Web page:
The Ragged-Trousered PhilanthropistsBMJ 2012; 344 doi: http://dx.doi.org/10.1136/bmj.e2440 (Published 04 April 2012) Cite this as: BMJ 2012;344:e2440
- Andrew Moscrop, clinical researcher, Department of Primary Health Care, University of Oxford, Oxford OX1 4UP
Sixpence ha’penny an hour; one pound, one shilling, and eight pence a week: these starvation wages buy the lives of Robert Tressell’s working men, painters, and decorators, who live in poverty and constant fear of being “stood off” from the job. The novel’s proletarian protagonists eat bread and margarine, inherit cast off shoes, pawn their possessions, take in lodgers, or take cheaper lodgings to save themselves from destitution. And they die young, from accidents in the workplace or exhaustion in the workhouse.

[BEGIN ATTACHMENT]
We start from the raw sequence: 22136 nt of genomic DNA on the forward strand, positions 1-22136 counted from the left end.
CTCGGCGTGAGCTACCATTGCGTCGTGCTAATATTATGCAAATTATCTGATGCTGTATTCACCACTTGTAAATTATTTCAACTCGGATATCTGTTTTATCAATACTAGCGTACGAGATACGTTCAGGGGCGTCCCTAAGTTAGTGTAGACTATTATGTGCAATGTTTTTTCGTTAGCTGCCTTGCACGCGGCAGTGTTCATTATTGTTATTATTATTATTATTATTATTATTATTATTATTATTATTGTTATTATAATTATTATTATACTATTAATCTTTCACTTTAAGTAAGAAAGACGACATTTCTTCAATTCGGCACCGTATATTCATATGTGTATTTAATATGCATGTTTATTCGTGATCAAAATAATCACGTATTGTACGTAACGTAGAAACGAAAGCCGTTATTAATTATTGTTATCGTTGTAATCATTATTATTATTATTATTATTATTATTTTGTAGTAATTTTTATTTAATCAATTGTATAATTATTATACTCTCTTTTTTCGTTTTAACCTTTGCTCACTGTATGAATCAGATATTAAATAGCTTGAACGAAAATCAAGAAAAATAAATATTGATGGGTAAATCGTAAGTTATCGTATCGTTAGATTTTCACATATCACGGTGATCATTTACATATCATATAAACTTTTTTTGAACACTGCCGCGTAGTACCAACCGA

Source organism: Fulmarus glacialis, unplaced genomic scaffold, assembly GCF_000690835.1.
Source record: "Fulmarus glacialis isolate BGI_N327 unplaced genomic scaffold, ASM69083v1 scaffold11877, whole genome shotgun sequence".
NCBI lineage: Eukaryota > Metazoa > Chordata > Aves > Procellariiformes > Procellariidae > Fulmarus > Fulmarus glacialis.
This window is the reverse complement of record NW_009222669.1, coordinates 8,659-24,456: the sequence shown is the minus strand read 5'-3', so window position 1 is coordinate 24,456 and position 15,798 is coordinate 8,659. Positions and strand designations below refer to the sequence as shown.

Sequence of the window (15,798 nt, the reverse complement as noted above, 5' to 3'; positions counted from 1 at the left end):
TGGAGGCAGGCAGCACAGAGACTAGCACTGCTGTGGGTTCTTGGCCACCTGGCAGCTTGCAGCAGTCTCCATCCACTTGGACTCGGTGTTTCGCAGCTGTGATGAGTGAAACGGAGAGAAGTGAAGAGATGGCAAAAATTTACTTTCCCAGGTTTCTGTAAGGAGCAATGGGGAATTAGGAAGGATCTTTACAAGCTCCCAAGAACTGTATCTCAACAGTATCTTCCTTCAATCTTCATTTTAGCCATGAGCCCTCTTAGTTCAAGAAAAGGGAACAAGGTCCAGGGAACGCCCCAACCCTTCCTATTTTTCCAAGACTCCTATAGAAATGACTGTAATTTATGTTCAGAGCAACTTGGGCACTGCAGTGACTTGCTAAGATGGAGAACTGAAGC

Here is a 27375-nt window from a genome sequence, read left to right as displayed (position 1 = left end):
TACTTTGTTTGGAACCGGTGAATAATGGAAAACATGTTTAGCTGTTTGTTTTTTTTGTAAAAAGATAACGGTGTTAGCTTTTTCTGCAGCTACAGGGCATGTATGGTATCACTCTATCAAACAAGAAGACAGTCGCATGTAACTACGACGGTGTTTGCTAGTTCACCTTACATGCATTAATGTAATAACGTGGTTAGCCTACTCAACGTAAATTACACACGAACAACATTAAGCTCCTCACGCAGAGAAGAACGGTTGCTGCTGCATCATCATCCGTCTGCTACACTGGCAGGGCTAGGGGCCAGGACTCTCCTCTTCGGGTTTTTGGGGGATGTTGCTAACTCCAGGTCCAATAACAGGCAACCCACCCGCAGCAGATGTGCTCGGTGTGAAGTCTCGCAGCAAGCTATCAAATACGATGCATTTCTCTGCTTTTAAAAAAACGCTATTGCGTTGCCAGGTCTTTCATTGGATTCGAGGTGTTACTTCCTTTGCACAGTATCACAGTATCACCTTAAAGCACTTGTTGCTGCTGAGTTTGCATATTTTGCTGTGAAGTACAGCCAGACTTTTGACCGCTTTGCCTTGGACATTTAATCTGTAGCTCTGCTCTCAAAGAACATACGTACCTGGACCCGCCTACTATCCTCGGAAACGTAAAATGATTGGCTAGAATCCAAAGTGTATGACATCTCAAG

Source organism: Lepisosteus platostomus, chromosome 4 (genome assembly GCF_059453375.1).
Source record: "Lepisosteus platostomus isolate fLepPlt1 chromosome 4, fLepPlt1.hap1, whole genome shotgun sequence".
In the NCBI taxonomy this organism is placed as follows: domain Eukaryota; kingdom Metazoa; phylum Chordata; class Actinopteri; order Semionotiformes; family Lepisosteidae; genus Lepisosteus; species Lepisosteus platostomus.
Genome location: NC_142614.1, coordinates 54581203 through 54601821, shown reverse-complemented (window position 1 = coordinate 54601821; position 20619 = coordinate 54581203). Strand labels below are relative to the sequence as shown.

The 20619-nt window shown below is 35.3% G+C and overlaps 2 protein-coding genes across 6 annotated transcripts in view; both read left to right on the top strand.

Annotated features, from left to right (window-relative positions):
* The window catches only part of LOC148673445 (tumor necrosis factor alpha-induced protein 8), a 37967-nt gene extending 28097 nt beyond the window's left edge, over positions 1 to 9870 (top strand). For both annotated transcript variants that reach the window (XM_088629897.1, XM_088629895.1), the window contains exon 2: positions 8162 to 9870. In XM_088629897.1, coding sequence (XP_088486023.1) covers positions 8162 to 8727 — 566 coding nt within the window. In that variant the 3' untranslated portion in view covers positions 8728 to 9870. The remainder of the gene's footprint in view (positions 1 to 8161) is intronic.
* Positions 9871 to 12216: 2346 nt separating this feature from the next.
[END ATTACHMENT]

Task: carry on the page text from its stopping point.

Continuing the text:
“There’s always been rich and poor in the world and there always will be,” they opine, yielding to the exploitation of their back breaking employers, rack renting landlords, and the monopolists of …
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